Everywhere you look, soft volcanic rock has been formed into what are colloquially known as “fairy chimneys,” as well as other structures. The ground is cut, carved, and battle worn, which means you’ve got no shortage of caves, underground tunnels and bizarre formations. There is, quite literally, a whole world that you can’t see with the naked eye when you’re visiting Cappadocia.
What should I see and do in Cappadocia?
In many ways, just being in this region of Anatolia is enough, but there are certain areas and activities that are well worth investigating. The good news is that the vast majority of Intrepid’s Turkey trips do an excellent job of covering the Cappadocia bases. I can tell you from personal experience that 2-3 days is going to give you a great feel for the area, and you might even need a new memory card for your camera when you’re finished.
Göreme Open Air Museum
To me, this is the best place to take in the feel of Cappadocia, both from a geological and historical standpoint. You can wander in and out of old frescoed churches and duck through houses carved into the rockside, but you can also stand on balconies and look across the valley at the great breadth of fairy chimneys. If you’ve brought a camera with you to Cappadocia (and you should!), make sure it’s charged before you arrive here.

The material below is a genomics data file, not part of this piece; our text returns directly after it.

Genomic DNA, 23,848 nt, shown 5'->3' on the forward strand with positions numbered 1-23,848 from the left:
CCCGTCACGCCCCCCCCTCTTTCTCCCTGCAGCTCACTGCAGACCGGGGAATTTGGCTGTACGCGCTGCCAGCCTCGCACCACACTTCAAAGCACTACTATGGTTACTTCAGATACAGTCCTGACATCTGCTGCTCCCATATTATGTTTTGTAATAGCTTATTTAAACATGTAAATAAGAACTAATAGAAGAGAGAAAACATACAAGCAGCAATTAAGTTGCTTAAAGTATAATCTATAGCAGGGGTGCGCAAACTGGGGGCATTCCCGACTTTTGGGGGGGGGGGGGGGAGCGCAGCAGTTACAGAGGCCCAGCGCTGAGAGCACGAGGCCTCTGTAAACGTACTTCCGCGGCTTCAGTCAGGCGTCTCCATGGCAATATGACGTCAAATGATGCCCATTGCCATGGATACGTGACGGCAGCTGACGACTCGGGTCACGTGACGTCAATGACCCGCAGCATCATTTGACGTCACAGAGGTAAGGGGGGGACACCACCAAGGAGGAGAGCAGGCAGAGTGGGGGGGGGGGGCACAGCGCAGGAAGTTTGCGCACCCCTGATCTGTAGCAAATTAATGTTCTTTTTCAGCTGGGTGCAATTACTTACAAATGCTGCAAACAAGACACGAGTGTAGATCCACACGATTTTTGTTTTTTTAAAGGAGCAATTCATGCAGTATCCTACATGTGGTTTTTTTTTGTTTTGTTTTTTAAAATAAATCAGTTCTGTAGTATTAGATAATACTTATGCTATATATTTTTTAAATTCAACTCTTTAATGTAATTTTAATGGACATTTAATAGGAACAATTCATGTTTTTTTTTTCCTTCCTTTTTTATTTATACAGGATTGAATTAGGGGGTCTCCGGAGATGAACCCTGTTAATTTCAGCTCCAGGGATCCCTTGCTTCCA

Between the architecture and the rock paintings, this is the top tourist attraction in the region without question. Just think about it, some of these frescoes were painted over a thousand years ago and are still as vibrant as if they were painted yesterday.
The underground cities
There are several major underground cities that are worth visiting in the region, but Derinkuyu and Kaymaklı that come to mind for me (in fact, they’re connected). I must admit, I always giggle when I read Kaymaklı Underground City because “kaymaklı” in Turkish literally translates to “with cream.”
That is, however, besides the point. The underground cities of this region in general are incredibly impressive. The caves were most notably used by Christians to evade persecution, and some of these cities were built up to 10 floors underground – just let that sink in for moment.